“I want to ask you ladies out there, ‘Is 5 1/2 carats too much for a man to wear,’” Switzer said as he showed off his Super Bowl ring. “The Super Bowl is sports’ biggest stage. You can have your World Series; NBA … the Super Bowl is by far the biggest.”

He added, “the three national championships in college meant more to him because of the relationships with players. In pro football, the goal is winning the Super Bowl. You can’t afford to get close to players because it could cloud your judgment.”

As far as other topics:

Big 12

“I always thought it would be beneficial to Oklahoma to be in the Southwest Conference because their success depends on their recruiting the state of Texas. We had to recruit south of the Red River; and I always felt like we belonged more in the Southwest Conference than in the Big Eight Conference. We did not recruit Nebraska, we did not recruit much in Missouri. … Kansas doesn’t have any players, and Colorado very few. So basically, I always felt we fit in the Southwest Conference more so than Arkansas did. I always said Arkansas should be in the Big Eight and we should be in the Southwest Conference.

“So now the Big 12 allows that to happen and Bob Stoops has made a pretty good living off Texas High School recruits. I would not have had the success I had if not for the high schools in Texas. We have 200 high schools in Oklahoma who play football; Texas has more than 1,600 high schools. It’s a numbers game. The high school coaches in Texas do a great job.”

College football

“Scholarship limitations give everyone an opportunity to be good. That’s why you see a Kent State and a Louisville in the Orange Bowl and Sugar Bowl. Twenty years ago if you told me that would happen, I would say you are smoking dope.”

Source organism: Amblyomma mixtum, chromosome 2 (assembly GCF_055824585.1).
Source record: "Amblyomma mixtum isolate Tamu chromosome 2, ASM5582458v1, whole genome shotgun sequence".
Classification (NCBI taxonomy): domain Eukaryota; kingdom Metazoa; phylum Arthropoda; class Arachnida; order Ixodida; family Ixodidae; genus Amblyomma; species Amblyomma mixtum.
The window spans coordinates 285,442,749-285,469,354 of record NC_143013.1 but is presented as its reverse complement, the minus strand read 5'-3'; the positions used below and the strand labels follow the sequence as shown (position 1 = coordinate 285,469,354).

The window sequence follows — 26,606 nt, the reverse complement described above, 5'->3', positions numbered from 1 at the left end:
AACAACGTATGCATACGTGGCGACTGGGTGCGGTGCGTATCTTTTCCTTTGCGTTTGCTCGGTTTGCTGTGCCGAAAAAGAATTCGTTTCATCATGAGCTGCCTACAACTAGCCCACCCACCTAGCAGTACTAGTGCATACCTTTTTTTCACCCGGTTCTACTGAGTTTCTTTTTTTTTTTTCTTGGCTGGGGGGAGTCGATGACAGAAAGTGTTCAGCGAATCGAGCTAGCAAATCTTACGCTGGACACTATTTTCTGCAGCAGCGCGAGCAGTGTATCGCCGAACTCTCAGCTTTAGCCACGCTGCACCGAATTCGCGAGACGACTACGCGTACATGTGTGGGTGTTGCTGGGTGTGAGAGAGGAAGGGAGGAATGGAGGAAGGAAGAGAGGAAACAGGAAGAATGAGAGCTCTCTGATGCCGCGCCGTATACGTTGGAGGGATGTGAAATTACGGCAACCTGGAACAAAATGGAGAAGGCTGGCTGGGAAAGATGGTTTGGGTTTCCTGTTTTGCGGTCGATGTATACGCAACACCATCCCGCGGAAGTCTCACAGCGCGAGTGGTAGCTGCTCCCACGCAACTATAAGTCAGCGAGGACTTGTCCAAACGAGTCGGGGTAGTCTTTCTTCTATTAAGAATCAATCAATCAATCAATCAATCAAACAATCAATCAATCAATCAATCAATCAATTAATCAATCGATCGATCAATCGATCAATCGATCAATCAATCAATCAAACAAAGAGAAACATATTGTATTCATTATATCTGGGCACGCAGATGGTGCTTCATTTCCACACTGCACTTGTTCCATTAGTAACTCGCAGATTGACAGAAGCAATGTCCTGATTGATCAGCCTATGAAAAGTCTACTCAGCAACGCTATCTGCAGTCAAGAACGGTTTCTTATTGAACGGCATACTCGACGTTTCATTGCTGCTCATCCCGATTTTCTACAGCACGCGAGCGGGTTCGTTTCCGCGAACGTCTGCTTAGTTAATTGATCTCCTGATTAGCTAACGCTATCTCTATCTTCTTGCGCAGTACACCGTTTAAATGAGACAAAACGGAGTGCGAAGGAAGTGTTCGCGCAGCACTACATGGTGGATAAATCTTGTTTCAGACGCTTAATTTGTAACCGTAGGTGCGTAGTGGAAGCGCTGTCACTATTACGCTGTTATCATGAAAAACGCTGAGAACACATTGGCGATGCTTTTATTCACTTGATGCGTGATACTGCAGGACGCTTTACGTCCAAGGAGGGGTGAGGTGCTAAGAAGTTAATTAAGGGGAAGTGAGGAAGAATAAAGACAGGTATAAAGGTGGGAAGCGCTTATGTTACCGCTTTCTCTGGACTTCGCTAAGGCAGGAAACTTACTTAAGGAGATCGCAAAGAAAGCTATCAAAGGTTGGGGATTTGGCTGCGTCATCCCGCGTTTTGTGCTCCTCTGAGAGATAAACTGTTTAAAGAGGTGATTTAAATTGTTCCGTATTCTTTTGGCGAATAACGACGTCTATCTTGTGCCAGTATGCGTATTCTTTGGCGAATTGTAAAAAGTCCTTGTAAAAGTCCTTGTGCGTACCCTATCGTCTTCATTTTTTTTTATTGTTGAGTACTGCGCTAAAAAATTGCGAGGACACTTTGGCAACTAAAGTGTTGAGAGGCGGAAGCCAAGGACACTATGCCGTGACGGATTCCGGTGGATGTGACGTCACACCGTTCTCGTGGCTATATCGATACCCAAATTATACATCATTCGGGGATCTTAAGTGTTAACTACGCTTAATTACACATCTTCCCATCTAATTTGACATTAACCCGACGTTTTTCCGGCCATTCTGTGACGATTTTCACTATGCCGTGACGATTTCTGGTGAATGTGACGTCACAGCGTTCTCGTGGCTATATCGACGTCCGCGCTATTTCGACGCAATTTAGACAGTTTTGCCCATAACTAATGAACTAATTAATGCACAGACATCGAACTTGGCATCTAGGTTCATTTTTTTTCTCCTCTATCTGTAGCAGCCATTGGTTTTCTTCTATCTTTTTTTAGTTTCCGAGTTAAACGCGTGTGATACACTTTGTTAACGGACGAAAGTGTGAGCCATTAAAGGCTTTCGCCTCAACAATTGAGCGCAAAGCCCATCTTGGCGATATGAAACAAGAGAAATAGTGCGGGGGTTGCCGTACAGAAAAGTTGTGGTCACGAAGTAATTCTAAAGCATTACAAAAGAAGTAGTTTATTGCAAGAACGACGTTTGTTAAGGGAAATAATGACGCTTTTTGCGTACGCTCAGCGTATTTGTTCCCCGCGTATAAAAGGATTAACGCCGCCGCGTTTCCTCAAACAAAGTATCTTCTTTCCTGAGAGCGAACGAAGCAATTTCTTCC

“As a fan I like it. I wouldn’t want it if I was coaching. I would rather have the old system; let the media pick it and let me play my schedule, win the Orange Bowl and I’m going to win more national championships that way. It’s good for the fans and it is probably good for college football. We’ll see how it plays out.”

Johnny Manziel

“I hate it (allegations of accepting money for autographs). I hate it for him. I hate it for Texas A&M. I hate it for college football. Just bothers me if these things are all accurate and all true, why a kid would do something like this and jeopardize (everything). Besides it doesn’t make sense.

“There are a lot of Aggie jokes out there, but the biggest Aggie joke will be if the NCAA declares Johnny Manziel ineligible.”

Dallas Cowboys

“I don’t know (when the Cowboys will win the Super Bowl again). I hope Jerry (Jones, Cowboys owner) does. I want Jerry to be successful. Jerry was good to me and I want good things to happen for him.”

Following the talk and Q&A, he took time to pose for photos.

Before departing, Switzer, who owns a number of businesses in the Oklahoma City area, said, “I like to stay busy, but I go at my own pace. I like to call it calling my own plays in the fourth quarter. I’m not worried about the two-minute warning, I plan to play overtime.”

TC NOTES: If you would like to donate to the weight room project, send checks to Texas College, Office of the President, 2404 N. Grand Ave., Tyler, Texas 75702-9703. Also write attention: Athletics, Dr. Fennell said. … The Steers’ first two games are on the road — Aug. 31 vs. Belhaven in Jackson, Miss. (7 p.m.) and Sept. 7 vs. University of Incarnate Word in San Antonio (6 p.m.). The first home game is Sept. 21 vs. Hardin-Simmons on Earl Campbell Field at Trinity Mother Frances Rose Stadium. Kickoff is noon.